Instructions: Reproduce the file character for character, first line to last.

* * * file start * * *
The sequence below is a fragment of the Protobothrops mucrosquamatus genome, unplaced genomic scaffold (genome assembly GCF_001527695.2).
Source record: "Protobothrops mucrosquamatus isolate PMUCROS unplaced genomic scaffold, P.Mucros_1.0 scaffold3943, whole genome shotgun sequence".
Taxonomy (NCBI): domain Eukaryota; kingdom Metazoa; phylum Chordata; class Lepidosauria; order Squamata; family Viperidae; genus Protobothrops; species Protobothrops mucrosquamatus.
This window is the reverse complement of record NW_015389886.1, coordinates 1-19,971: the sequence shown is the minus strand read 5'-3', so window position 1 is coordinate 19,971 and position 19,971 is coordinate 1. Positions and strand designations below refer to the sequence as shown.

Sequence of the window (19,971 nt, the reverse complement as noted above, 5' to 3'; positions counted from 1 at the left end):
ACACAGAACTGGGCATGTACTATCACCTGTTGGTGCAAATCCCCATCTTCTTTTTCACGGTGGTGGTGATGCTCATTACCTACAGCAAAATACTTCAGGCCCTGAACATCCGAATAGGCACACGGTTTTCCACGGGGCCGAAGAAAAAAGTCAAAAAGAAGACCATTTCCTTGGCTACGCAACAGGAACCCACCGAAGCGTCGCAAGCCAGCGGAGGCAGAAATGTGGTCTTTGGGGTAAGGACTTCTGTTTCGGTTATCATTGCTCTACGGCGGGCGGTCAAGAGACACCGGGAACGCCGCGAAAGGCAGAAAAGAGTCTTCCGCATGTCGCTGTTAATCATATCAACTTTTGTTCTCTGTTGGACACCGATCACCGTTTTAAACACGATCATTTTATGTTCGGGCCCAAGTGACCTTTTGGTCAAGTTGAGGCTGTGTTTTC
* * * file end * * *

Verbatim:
The sequence below is a fragment of the Protobothrops mucrosquamatus genome, unplaced genomic scaffold (genome assembly GCF_001527695.2).
Source record: "Protobothrops mucrosquamatus isolate PMUCROS unplaced genomic scaffold, P.Mucros_1.0 scaffold3943, whole genome shotgun sequence".
Taxonomy (NCBI): domain Eukaryota; kingdom Metazoa; phylum Chordata; class Lepidosauria; order Squamata; family Viperidae; genus Protobothrops; species Protobothrops mucrosquamatus.
This window is the reverse complement of record NW_015389886.1, coordinates 1-19,971: the sequence shown is the minus strand read 5'-3', so window position 1 is coordinate 19,971 and position 19,971 is coordinate 1. Positions and strand designations below refer to the sequence as shown.

Sequence of the window (19,971 nt, the reverse complement as noted above, 5' to 3'; positions counted from 1 at the left end):
ACACAGAACTGGGCATGTACTATCACCTGTTGGTGCAAATCCCCATCTTCTTTTTCACGGTGGTGGTGATGCTCATTACCTACAGCAAAATACTTCAGGCCCTGAACATCCGAATAGGCACACGGTTTTCCACGGGGCCGAAGAAAAAAGTCAAAAAGAAGACCATTTCCTTGGCTACGCAACAGGAACCCACCGAAGCGTCGCAAGCCAGCGGAGGCAGAAATGTGGTCTTTGGGGTAAGGACTTCTGTTTCGGTTATCATTGCTCTACGGCGGGCGGTCAAGAGACACCGGGAACGCCGCGAAAGGCAGAAAAGAGTCTTCCGCATGTCGCTGTTAATCATATCAACTTTTGTTCTCTGTTGGACACCGATCACCGTTTTAAACACGATCATTTTATGTTCGGGCCCAAGTGACCTTTTGGTCAAGTTGAGGCTGTGTTTTC